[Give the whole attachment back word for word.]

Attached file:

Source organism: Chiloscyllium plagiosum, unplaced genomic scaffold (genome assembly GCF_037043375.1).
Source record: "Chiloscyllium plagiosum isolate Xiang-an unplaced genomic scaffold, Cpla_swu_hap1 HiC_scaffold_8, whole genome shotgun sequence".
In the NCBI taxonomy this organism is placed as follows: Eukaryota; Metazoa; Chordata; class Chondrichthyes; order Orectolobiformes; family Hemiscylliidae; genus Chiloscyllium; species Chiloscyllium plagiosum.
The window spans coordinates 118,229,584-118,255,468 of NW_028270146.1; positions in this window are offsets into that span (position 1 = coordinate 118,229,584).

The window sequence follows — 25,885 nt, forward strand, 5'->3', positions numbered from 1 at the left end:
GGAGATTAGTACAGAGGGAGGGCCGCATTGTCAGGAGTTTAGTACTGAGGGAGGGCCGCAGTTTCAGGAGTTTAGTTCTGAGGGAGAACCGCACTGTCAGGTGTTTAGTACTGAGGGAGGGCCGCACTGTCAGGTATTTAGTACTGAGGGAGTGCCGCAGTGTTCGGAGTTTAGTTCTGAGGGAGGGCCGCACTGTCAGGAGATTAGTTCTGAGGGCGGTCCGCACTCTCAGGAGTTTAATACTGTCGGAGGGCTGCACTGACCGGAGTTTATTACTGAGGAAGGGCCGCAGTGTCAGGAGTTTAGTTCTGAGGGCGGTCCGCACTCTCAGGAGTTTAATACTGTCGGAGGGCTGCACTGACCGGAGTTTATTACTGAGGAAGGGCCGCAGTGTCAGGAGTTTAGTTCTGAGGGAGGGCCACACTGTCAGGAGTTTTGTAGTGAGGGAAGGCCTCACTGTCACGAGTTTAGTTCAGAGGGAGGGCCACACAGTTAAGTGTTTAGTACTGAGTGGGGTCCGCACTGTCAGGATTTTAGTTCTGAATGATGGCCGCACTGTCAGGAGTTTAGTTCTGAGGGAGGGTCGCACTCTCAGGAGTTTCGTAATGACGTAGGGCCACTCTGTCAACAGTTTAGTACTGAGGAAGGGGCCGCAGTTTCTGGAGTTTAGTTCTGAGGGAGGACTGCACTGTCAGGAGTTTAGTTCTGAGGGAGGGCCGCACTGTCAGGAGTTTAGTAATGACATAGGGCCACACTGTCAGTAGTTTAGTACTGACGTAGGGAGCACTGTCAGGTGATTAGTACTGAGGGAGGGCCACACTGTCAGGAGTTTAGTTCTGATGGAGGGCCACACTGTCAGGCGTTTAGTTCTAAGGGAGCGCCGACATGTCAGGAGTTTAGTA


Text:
Source organism: Chiloscyllium plagiosum, unplaced genomic scaffold (genome assembly GCF_037043375.1).
Source record: "Chiloscyllium plagiosum isolate Xiang-an unplaced genomic scaffold, Cpla_swu_hap1 HiC_scaffold_8, whole genome shotgun sequence".
In the NCBI taxonomy this organism is placed as follows: Eukaryota; Metazoa; Chordata; class Chondrichthyes; order Orectolobiformes; family Hemiscylliidae; genus Chiloscyllium; species Chiloscyllium plagiosum.
The window spans coordinates 118,229,584-118,255,468 of NW_028270146.1; positions in this window are offsets into that span (position 1 = coordinate 118,229,584).

The window sequence follows — 25,885 nt, forward strand, 5'->3', positions numbered from 1 at the left end:
GGAGATTAGTACAGAGGGAGGGCCGCATTGTCAGGAGTTTAGTACTGAGGGAGGGCCGCAGTTTCAGGAGTTTAGTTCTGAGGGAGAACCGCACTGTCAGGTGTTTAGTACTGAGGGAGGGCCGCACTGTCAGGTATTTAGTACTGAGGGAGTGCCGCAGTGTTCGGAGTTTAGTTCTGAGGGAGGGCCGCACTGTCAGGAGATTAGTTCTGAGGGCGGTCCGCACTCTCAGGAGTTTAATACTGTCGGAGGGCTGCACTGACCGGAGTTTATTACTGAGGAAGGGCCGCAGTGTCAGGAGTTTAGTTCTGAGGGCGGTCCGCACTCTCAGGAGTTTAATACTGTCGGAGGGCTGCACTGACCGGAGTTTATTACTGAGGAAGGGCCGCAGTGTCAGGAGTTTAGTTCTGAGGGAGGGCCACACTGTCAGGAGTTTTGTAGTGAGGGAAGGCCTCACTGTCACGAGTTTAGTTCAGAGGGAGGGCCACACAGTTAAGTGTTTAGTACTGAGTGGGGTCCGCACTGTCAGGATTTTAGTTCTGAATGATGGCCGCACTGTCAGGAGTTTAGTTCTGAGGGAGGGTCGCACTCTCAGGAGTTTCGTAATGACGTAGGGCCACTCTGTCAACAGTTTAGTACTGAGGAAGGGGCCGCAGTTTCTGGAGTTTAGTTCTGAGGGAGGACTGCACTGTCAGGAGTTTAGTTCTGAGGGAGGGCCGCACTGTCAGGAGTTTAGTAATGACATAGGGCCACACTGTCAGTAGTTTAGTACTGACGTAGGGAGCACTGTCAGGTGATTAGTACTGAGGGAGGGCCACACTGTCAGGAGTTTAGTTCTGATGGAGGGCCACACTGTCAGGCGTTTAGTTCTAAGGGAGCGCCGACATGTCAGGAGTTTAGTA